COVID-19 has a substantial impact on the operations of analytical facilities that serve external users.At the end of April 2020, only a third of the surveyed research infrastructures (RIs) reported that they maintained such user access activities; however, several had set up specific COVID-19 services and responded to travel limitations with a strong shift towards remote services. Half a year later, the pandemic is still not over, and the significant mutations of the virus observed recently indicate that COVID-19 is likely to remain endemic for the foreseeable future. RIs, as a consequence, will have to learn how to live with it to some degree, possibly for years to come.
The present questionnaire aims to report on the changes and challenges that analytical facilities faced at the end of October 2020, just before the rise of the second wave, which again severely interrupted their activities. The following observations can be made:
- Most of the RIs have resumed operations, including general support to external users. More than two-thirds report full operations, with almost no change relative to the pre-COVID-19 period with respect to the share of instruments running. Despite the instruments’ availability, a large majority of RIs serve fewer external users compared to the pre-pandemic era. This situation will likely translate into slower progress or lower output in ground-breaking research and solutions to societal challenges.
- COVID-19 research is still an important focus of many facilities, with dedicated services offered by more than half of the RIs that have resumed operations.
- The RIs have largely adapted their operations as a consequence of the pandemic. This is reflected in diminished staff presence, largely introduced due to safety requirements. A significant share of remote access is observed, with samples mailed in, due to the restrictions on users’ travel. In the pre-COVID-19 period, remote access was rather limited, typically comprising up to 20% of all access. This has changed remarkably during the pandemic, with almost a third of RIs estimating that more than 60% of their access is currently remote.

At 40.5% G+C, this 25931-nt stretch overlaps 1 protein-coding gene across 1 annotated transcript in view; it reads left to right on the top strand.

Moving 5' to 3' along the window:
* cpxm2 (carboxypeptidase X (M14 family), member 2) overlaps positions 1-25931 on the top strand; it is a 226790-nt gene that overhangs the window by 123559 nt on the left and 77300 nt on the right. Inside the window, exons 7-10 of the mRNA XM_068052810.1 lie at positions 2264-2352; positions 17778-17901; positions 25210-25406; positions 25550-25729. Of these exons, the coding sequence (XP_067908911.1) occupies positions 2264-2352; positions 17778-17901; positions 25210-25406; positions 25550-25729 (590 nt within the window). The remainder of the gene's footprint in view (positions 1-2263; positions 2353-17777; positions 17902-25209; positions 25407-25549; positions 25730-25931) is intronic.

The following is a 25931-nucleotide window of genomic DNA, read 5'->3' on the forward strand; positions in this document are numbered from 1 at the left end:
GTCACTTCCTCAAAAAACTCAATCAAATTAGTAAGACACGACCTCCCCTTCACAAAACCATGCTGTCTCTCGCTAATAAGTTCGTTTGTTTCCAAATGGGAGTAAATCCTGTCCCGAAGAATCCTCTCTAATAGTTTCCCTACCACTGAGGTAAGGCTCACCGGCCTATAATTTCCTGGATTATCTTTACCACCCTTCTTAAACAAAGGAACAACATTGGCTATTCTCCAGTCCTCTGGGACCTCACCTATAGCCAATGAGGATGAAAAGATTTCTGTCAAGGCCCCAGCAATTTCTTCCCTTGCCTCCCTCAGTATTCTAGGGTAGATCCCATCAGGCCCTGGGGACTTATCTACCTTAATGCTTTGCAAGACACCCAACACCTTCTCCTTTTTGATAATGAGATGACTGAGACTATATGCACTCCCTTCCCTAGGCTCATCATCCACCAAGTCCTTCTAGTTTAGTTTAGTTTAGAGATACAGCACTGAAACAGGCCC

- Several measures have been introduced by the facilities to enable remote experiments, from virtual communication tools, remote control of the acquisition systems and remote analysis to resources for data sharing. However, no additional funds have been granted to the facilities to support these activities, which were resourced by reallocating internal funds, and, in one case, EC funding.
- Several difficulties relating to remote access, as compared to on-site access have been reported. They relate mostly to the increased workload of instrument scientists and reduced training opportunities. The complexity of some experiments also prevents them from being conducted remotely at present.
- Institutions generally (70%) expect that the increased share of remote access is here to stay, even when COVID-19 no longer significantly constrains operations. There are many reasons for this, from higher experimental throughput, to decreased environmental impact and additional/better services to the users.
- Regarding safety measures at the facilities, widespread – although remarkably diverse – preventative measures have been adopted since the April survey. Most RIs have worked out how to put in place best-practice protocols and have implemented them. Additionally to mask-wearing, which is now broadly adopted, the measures include, for example, an increased percentage of remote access, the introduction of thermal testing and some form of testing for the virus, e.g. PCR tests.
- The most common planned development to enhance safety in the future is the introduction of testing for staff and users. However, one-third of all respondents have no plans to enhance safety measures further, and only a third indicated plans to introduce measures that are not yet in force, suggesting a high degree of satisfaction with current measures.
- The survey underlined the marked change in the extent to which facility staff now travel for work-related business (for example, to perform experiments or attend events, particularly outside their home country) as compared to before the COVID-19 pandemic.
► Download the report here in Zenodo platform (10.5281/zenodo.4422963).
The questionnaire and report have been set up and developed by the ERF and CERIC in the frame of its Horizon2020 project ACCELERATE, funded by the European Union Framework Programme for Research and Innovation Horizon 2020, grant agreement 731112.